Fatty acid capped, metal oxo clusters as smallest conceivable nanocrystal prototypes



Metal oxo clusters of the type \ce{M6O4(OH)4(RCOO)12} (M = Zr of Hf) are valuable building blocks for material science. Here, we develop them as smallest conceivable nanocrystal prototypes. We synthesize a series of zirconium and hafnium oxo clusters with ligands that are typically used to stabilize oxide nanocrystals (fatty acids with long and/or branched chains). In contrast to previously reported discrete oxo clusters with short/rigid carboxylates (e.g., acetate, benzoate), the fatty acid capped oxo clusters have a high solubility but do not crystallize, precluding traditional purification and single-crystal XRD analysis of clusters. We thus develop alternative purification strategies and structural analysis tools. We use X-ray total scattering and Pair Distribution Function (PDF) analysis as our main tool to elucidate the structure of the cluster core. In contrast to traditional PDF analysis of larger clusters and nanocrystals, we show that the structure models need to include the carboxylate binding groups to obtain excellent refinements. Our methodology is able to pick up the correct structure from a series of possible structure models (\textbf{Zr4}, \textbf{Zr6}, \textbf{Zr12}). Further supporting evidence for the cluster composition (including their ligand shell) is provided by nuclear magnetic resonance (NMR), infrared spectroscopy (FTIR), thermogravimetry analysis (TGA) and mass spectrometry (MS). We find that the ligands have multiple binding modes and that hydrogen bonded carboxylic acid is an intrinsic part of the oxo cluster. Using our analytical tools, we elucidate the conversion from \textbf{Zr6} monomer to \textbf{Zr12} dimer (and vice versa), induced by carboxylate ligand exchange. Finally, we compared the catalytic performance of \textbf{Zr12}-oleate clusters with oleate capped, 3-5 nm zirconium oxide nanocrystals in the esterification of oleic acid with ethanol. The oxo clusters are much more catalytically active, due to their higher surface area. Since the oxo clusters are the limit of downscaling oxide nanocrystals, we thus propose them here as appealing catalytic materials, or at least as atomically precise model systems. In addition, our analytical (PDF) methodology is generally applicable and expected to find use in other areas of clusters as well, and will be especially valuable for clusters with weakly scattering core atoms.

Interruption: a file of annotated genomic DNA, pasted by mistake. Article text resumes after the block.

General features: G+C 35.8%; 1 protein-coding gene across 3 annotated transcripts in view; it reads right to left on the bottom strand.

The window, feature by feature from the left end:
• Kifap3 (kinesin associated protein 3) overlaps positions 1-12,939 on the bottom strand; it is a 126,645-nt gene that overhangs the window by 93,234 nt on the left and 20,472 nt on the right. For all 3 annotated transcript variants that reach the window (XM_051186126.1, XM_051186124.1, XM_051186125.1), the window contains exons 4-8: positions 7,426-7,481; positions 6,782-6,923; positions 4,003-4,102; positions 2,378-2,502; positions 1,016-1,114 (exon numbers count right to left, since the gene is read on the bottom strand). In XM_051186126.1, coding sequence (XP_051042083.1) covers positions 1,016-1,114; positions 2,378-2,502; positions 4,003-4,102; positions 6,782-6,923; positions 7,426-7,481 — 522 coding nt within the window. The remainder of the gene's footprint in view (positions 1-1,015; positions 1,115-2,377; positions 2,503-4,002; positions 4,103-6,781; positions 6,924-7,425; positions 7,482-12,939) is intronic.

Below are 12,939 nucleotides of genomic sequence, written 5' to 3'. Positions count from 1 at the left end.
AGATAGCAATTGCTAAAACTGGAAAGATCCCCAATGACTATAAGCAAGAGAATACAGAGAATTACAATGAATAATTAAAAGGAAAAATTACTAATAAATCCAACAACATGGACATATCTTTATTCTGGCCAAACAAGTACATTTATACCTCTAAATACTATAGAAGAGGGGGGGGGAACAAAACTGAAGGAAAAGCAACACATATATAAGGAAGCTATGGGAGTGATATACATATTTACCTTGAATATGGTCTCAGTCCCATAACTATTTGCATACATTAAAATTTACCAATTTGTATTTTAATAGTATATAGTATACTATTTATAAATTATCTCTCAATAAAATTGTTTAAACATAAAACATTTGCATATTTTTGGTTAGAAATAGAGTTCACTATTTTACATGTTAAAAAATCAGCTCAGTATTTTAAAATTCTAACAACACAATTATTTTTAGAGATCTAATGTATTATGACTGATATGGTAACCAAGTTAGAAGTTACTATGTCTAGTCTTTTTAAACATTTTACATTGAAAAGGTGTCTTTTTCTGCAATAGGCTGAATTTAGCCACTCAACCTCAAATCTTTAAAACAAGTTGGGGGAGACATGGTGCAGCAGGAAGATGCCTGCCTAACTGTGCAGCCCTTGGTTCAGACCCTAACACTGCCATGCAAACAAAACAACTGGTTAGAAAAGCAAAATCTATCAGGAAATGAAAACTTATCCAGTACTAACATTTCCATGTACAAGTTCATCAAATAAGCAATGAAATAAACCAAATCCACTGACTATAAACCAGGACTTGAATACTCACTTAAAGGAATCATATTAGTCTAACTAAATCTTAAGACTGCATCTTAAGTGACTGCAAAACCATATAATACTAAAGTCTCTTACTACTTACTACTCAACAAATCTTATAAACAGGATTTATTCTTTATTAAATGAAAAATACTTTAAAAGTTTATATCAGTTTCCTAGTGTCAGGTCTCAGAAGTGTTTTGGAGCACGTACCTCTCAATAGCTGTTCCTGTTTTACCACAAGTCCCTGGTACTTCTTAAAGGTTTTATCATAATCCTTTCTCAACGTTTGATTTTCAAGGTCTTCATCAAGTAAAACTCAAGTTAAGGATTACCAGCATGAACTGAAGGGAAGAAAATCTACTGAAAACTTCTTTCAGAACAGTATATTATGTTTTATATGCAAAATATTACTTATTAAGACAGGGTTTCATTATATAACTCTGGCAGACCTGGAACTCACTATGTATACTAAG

Supplementary material

SI for fatty acid capped metal oxo clusters
SI for fatty acid capped metal oxo clusters